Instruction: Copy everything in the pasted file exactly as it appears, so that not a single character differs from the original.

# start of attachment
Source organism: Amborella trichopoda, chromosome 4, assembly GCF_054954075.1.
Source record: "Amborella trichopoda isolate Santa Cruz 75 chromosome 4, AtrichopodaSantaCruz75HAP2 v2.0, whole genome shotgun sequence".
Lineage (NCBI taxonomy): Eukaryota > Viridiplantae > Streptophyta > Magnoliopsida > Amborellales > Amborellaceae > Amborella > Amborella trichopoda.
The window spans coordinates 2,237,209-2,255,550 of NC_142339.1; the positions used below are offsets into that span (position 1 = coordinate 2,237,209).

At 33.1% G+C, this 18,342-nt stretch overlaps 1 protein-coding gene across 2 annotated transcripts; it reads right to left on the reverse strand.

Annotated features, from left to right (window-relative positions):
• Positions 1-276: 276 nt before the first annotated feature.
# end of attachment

Source organism: Amborella trichopoda, chromosome 4, assembly GCF_054954075.1.
Source record: "Amborella trichopoda isolate Santa Cruz 75 chromosome 4, AtrichopodaSantaCruz75HAP2 v2.0, whole genome shotgun sequence".
Lineage (NCBI taxonomy): Eukaryota > Viridiplantae > Streptophyta > Magnoliopsida > Amborellales > Amborellaceae > Amborella > Amborella trichopoda.
The window spans coordinates 2,237,209-2,255,550 of NC_142339.1; the positions used below are offsets into that span (position 1 = coordinate 2,237,209).

At 33.1% G+C, this 18,342-nt stretch overlaps 1 protein-coding gene across 2 annotated transcripts; it reads right to left on the reverse strand.

Annotated features, from left to right (window-relative positions):
• Positions 1-276: 276 nt before the first annotated feature.